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Violence taints Copa Sudamericana final

Sao Paulo declared winners after Argentina's Tigre accuse police of pulling guns on players and beating players.
Last Modified: 13 Dec 2012 18:32
Tigre alleged they were attacked by around 20 men, followed a brawl involving players and officials as the teams left the pitch at half-time at Sao Paulo's Morumbi stadium [AFP]

The image of Brazilian football in the lead up to the 2014 World Cup was seriously tarnished on Wednesday when the final of the Copa Sudamericana was abandoned as visiting club Tigre accused security officials of pulling guns on them and beating the players.

Sao Paulo were awarded the title when Tigre players refused to take the field for the second half of Wednesday's second leg of the final. Sao Paulo were leading 2-0, with the first leg having ended scoreless.

Officials of the Argentine club said their players and staff had been beaten up by security officials in the dressing room area at half-time and guns were drawn. The trouble off the pitch followed scuffles between the two teams at the end of the first half.

Nestor Gorosito, the coach of Tigre, declined to take his team back on the field for the second half. He said unspecified security officials pulled guns on his players while others clubbed players and team officials.

"They pulled two revolvers,'' he said, referring to unspecified security officials.

"We're not going to play anymore.''

Chaotic scenes

The chaotic scenes in Sao Paulo, before a sell-out crowd of 65,000 at Morumbi stadium, will dismay FIFA - the governing body of world football - which has already been frustrated by slow preparations for the World Cup.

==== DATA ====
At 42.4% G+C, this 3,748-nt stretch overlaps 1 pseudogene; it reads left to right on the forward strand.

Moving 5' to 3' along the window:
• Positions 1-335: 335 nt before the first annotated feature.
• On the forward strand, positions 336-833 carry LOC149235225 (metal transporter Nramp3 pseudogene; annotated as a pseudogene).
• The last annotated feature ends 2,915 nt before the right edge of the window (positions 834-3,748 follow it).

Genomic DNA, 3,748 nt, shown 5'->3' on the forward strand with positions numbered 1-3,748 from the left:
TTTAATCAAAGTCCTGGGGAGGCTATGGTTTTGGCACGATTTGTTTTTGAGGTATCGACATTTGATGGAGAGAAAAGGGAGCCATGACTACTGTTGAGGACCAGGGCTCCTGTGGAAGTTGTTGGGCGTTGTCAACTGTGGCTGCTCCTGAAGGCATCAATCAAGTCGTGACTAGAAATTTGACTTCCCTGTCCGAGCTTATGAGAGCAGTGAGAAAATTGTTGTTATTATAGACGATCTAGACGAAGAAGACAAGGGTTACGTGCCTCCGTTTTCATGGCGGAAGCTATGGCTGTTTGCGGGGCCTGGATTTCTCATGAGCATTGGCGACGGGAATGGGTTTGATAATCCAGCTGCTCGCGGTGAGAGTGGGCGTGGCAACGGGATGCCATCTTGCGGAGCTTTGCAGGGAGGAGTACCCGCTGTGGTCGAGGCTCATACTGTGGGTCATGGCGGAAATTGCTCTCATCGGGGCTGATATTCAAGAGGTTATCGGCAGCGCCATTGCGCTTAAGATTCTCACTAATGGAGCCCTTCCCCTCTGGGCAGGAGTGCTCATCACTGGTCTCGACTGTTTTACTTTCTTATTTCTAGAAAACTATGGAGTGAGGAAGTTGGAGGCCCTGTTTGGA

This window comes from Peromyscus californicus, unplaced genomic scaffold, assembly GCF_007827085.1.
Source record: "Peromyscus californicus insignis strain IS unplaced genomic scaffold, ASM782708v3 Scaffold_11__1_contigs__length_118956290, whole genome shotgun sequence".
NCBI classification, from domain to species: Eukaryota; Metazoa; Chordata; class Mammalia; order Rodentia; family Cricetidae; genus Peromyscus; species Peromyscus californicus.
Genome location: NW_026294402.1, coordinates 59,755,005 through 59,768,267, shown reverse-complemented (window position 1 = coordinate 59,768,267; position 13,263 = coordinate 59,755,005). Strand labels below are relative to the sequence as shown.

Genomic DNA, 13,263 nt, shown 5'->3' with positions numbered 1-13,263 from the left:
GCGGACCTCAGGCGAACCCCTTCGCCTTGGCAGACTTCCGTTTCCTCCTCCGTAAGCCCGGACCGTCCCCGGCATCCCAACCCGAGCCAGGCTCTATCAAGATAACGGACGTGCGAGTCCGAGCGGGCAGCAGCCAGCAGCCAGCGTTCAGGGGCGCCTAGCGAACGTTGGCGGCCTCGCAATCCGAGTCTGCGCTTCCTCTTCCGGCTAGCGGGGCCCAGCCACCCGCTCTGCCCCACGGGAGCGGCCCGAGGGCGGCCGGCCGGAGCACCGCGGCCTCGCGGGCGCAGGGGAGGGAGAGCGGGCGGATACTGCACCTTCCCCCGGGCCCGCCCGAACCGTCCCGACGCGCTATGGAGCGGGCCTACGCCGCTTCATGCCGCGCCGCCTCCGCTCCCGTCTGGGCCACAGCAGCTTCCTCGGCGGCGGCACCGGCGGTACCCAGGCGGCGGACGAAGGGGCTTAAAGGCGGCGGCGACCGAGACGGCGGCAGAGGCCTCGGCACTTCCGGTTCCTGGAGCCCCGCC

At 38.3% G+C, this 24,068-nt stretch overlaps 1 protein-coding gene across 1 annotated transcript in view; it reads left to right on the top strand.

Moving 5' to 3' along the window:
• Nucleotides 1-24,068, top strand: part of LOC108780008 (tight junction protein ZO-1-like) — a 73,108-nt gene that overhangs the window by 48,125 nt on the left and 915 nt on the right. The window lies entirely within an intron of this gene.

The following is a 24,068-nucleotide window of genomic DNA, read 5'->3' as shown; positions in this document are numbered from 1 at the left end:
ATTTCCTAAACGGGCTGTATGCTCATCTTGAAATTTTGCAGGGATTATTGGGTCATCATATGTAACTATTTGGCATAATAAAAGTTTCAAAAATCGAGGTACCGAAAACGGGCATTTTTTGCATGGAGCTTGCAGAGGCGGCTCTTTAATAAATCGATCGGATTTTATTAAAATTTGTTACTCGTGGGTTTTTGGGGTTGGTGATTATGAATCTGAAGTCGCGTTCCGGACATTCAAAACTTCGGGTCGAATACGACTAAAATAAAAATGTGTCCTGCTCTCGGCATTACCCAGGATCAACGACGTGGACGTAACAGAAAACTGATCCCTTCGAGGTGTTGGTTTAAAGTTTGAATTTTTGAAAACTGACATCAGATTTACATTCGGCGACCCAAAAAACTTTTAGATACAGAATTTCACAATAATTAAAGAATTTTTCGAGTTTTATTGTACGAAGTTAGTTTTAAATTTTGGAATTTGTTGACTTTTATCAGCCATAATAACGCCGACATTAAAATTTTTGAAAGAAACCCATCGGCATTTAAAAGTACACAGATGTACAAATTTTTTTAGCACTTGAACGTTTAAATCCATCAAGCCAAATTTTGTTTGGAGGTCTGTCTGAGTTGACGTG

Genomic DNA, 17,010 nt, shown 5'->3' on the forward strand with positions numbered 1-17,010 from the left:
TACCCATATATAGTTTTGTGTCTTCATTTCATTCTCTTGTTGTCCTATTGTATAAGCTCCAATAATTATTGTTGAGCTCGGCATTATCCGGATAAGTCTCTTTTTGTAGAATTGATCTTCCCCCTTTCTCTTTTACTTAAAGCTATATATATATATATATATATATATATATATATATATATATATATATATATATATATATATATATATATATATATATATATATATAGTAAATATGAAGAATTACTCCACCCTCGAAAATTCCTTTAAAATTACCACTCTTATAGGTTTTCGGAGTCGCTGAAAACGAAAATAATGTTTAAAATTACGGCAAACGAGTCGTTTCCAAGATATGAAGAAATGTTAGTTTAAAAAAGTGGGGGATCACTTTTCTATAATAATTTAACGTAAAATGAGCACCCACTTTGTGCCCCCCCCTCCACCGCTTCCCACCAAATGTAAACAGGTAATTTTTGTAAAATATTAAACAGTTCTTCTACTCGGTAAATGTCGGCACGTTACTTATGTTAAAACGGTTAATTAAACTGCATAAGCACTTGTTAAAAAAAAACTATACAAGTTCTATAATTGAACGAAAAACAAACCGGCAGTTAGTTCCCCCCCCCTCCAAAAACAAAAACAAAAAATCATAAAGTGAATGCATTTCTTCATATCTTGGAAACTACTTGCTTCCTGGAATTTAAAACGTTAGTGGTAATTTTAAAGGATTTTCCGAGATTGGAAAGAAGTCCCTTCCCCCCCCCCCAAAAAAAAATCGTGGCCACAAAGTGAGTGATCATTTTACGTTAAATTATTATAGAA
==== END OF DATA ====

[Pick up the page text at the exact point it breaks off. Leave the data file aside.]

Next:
Most of FIFA's angst so far has been focused on getting stadiums and new infrastructure in place. Now security also looms as a concern for the World Cup, which will be played at 12 venues across the country.

Violence on and off the pitch still blights many matches in South America, with Brazil and Argentina particularly troubled. For the World Cup, FIFA relies on local officials and police to enforce safety and stadiums, with Wednesday's event raising doubts about Brazil's capability of doing so.

The Confederations Cup, a preparatory event for the World Cup featuring eight national teams, will be played next year at six venues in Brazil.

Confrontations

The trouble at the Morumbi stemmed from confrontations between the two sets of players following a first half in which the hosts had taken a 2-0 lead, with goals from Lucas and Osvaldo.

It was unclear what happened in the dressing room area, but Argentine television showed what appeared to be blood spattered on walls. Argentine television also showed several Tigre staff members with bruises and bloody faces.

"Police entered and struck our players with clubs ... It was crazy. What happened was crazy. "

- Nestor Gorosito, Tigres manager

"Police entered and struck our players with clubs,'' Gorosito told Argentine television.

"It was crazy. What happened was crazy.''

Romer Osuna, a Bolivian official with CONMEBOL, South America's governing body of football, said Tigre players were afraid to return to the field.

"The Tigre people declined to play because they considered security was not good enough,'' Osuna told Fox Sports.

Referee Enrique Osses of Chile awarded the victory to Sao Paulo after waiting about 30 minutes for Tigre to retake the field.

Sao Paulo scored twice in five minutes in the first half - a left-footed drive from Lucas in the 23rd and a lobbing shot from the right wing by Osvaldo in the 28th.

Sao Paulo, one of Latin America's most famous clubs, are three-time winners of the Copa Libertadores; South America's most prestigious club tournament. They have also won the Club World Cup once, and twice won the Intercontinental Cup, the predecessor to the Club World Cup.

This was the club's first Copa Sudamericana title.

The modest Argentine club Tigre were playing in their first international final and have never won the Argentine first-division title.

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Source:
AP
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